TOC reported earlier this week that a Singaporean woman, Ms Soo (not her real name), attempted suicide out of desperation of her dire family’s financial situation. She thought it would be the quickest way to get her CPF monies out for her family.
Ms Soo, who was publicly named by the Central Provident Fund Board just yesterday, has been out of job since 2016 due to her illness. She is suffering from the autoimmune disease lupus which there is no cure. She revealed that she has sought help from her Member of Parliament, who happens to be Education Minister Ong Ye Kung. She wanted his help to release funds from her CPF account which amounted to about $100k.
“I understand that it is not CPF Board’s policy to release funds from Special Accounts but I hope that this will be permitted as an exception under special circumstances. I may not be able to survive until 55 years old to withdraw my CPF funds. I have depleted my savings after having no income for 3 years,” she said.
Unfortunately, her request was rejected by CPF Board. According to CPF Board’s website, one can withdraw “some of your CPF savings on medical grounds”, provided that the person is certified by a doctor to be incapacitated, severely impaired or terminally ill.
She has also sought help from the Social Service Office (SSO) at Yishun for financial assistance but was similarly rejected. “Reason being we still have savings in our bank account. I have clarified that the money in my bank account (around $4,000) are borrowed money and also my daughter’s bursary monies. As for my dad, he had around $5,000 at the point of application,” she revealed.
According to government website, Social Service Offices (SSO) are set up by the Ministry of Social and Family Development (MSF) to bring social assistance closer to needy residents. They are supposed to make “ComCare assistance and other forms of assistance such as job matching and family services more accessible to those who need it”. MSF is currently run by Desmond Lee, son of former Cabinet Minister Lee Yock Suan.
To make matters worse, MediSave only allows a very small claimable amount for her medical treatment. Her savings have been exhausted and she can’t hold down a job due to her medical condition. Her body is constantly being attacked by her own white blood cells. She has been borrowing cash from family and friends to survive.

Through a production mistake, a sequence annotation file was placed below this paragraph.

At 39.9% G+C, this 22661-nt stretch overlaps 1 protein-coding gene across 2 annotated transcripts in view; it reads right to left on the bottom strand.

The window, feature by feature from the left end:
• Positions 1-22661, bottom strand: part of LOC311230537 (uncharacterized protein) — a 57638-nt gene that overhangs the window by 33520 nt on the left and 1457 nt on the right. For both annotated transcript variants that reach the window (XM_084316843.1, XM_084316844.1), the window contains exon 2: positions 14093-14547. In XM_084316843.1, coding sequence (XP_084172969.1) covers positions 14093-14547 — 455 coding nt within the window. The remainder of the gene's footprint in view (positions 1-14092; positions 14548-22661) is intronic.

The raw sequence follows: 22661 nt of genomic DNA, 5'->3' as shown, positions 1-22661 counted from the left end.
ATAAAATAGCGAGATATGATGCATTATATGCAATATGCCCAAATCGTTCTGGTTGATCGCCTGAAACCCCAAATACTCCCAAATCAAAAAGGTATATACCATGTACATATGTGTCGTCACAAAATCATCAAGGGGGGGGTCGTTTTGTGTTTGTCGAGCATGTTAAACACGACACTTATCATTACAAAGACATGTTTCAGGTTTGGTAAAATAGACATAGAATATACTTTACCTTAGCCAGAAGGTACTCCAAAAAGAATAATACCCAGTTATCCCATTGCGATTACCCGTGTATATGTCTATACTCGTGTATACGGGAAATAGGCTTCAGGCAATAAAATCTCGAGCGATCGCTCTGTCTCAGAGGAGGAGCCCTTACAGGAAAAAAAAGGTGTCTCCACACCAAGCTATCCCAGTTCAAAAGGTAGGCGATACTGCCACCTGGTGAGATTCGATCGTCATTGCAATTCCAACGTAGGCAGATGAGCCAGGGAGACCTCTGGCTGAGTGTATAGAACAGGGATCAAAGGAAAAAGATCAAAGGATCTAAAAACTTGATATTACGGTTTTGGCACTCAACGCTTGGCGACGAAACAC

Out of desperation, she attempted suicide a few months ago but was resuscitated at Khoo Teck Puat Hospital. She thought that by ending her life, her family whom she used to support when she was working could get her CPF monies and insurance payouts.
Ms Soo further revealed that she is even willing to let go of her Singapore citizenship if that is what it takes to retrieve her funds from CPF. “Either that or I will have to commit suicide again so that my family can get my funds under such circumstances.”
Change of heart from MSF
The Straits Times (ST) published an article reporting her case today (‘How sick woman can access funds: CPF Board‘, 20 Dec):
CPF Board essentially reiterated its policy that Ms Soo can appeal to withdraw her CPF on medical grounds provided her doctor is able to certify that she meets the medical criteria.
ST also reported that SSO had rejected her application for financial assistance in August as she had sufficient savings in her bank account, but corrected part of the story in their online version of the article:
ST posted the following correction notice:
In any case, ST reported that Ms Soo re-applied for financial assistance with the SSO on Wednesday (18 Dec). Noting her request was being reviewed, the CPF Board said, “The SSO will ensure she has the means to cope with daily expenses and has also offered to link her up with a Family Service Centre for emotional support.”
ST further reported that grassroots volunteers have offered support to Ms Soo.
TOC is also reaching out to readers who may be willing to give her a job. Ms Soo has had years of experience working as a legal secretary and is looking for a job. She does not mind changing to another industry and taking a pay cut, with the employer’s understanding of her medical condition. If interested, please contact [email protected] for her contact.